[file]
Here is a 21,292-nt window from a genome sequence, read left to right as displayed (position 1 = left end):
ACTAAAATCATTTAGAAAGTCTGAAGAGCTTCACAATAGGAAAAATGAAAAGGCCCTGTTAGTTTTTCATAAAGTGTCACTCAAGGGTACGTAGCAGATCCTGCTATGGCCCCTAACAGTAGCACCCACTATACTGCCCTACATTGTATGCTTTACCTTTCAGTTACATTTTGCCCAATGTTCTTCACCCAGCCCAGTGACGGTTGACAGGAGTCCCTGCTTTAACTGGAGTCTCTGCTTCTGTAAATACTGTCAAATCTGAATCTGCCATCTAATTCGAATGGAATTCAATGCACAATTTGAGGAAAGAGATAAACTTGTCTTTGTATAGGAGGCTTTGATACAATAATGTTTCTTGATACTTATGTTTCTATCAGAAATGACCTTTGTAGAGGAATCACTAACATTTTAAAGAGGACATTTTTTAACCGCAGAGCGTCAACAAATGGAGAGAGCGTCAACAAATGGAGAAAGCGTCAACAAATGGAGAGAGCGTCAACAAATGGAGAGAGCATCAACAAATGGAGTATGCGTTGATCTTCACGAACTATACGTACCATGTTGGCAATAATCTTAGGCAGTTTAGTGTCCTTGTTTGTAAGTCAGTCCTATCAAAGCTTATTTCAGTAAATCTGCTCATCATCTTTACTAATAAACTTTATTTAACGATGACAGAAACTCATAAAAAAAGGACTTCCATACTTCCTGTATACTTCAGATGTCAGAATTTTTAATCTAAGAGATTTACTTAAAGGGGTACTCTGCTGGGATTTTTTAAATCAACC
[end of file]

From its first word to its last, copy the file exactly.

Here is a 21,292-nt window from a genome sequence, read left to right as displayed (position 1 = left end):
ACTAAAATCATTTAGAAAGTCTGAAGAGCTTCACAATAGGAAAAATGAAAAGGCCCTGTTAGTTTTTCATAAAGTGTCACTCAAGGGTACGTAGCAGATCCTGCTATGGCCCCTAACAGTAGCACCCACTATACTGCCCTACATTGTATGCTTTACCTTTCAGTTACATTTTGCCCAATGTTCTTCACCCAGCCCAGTGACGGTTGACAGGAGTCCCTGCTTTAACTGGAGTCTCTGCTTCTGTAAATACTGTCAAATCTGAATCTGCCATCTAATTCGAATGGAATTCAATGCACAATTTGAGGAAAGAGATAAACTTGTCTTTGTATAGGAGGCTTTGATACAATAATGTTTCTTGATACTTATGTTTCTATCAGAAATGACCTTTGTAGAGGAATCACTAACATTTTAAAGAGGACATTTTTTAACCGCAGAGCGTCAACAAATGGAGAGAGCGTCAACAAATGGAGAAAGCGTCAACAAATGGAGAGAGCGTCAACAAATGGAGAGAGCATCAACAAATGGAGTATGCGTTGATCTTCACGAACTATACGTACCATGTTGGCAATAATCTTAGGCAGTTTAGTGTCCTTGTTTGTAAGTCAGTCCTATCAAAGCTTATTTCAGTAAATCTGCTCATCATCTTTACTAATAAACTTTATTTAACGATGACAGAAACTCATAAAAAAAGGACTTCCATACTTCCTGTATACTTCAGATGTCAGAATTTTTAATCTAAGAGATTTACTTAAAGGGGTACTCTGCTGGGATTTTTTAAATCAACC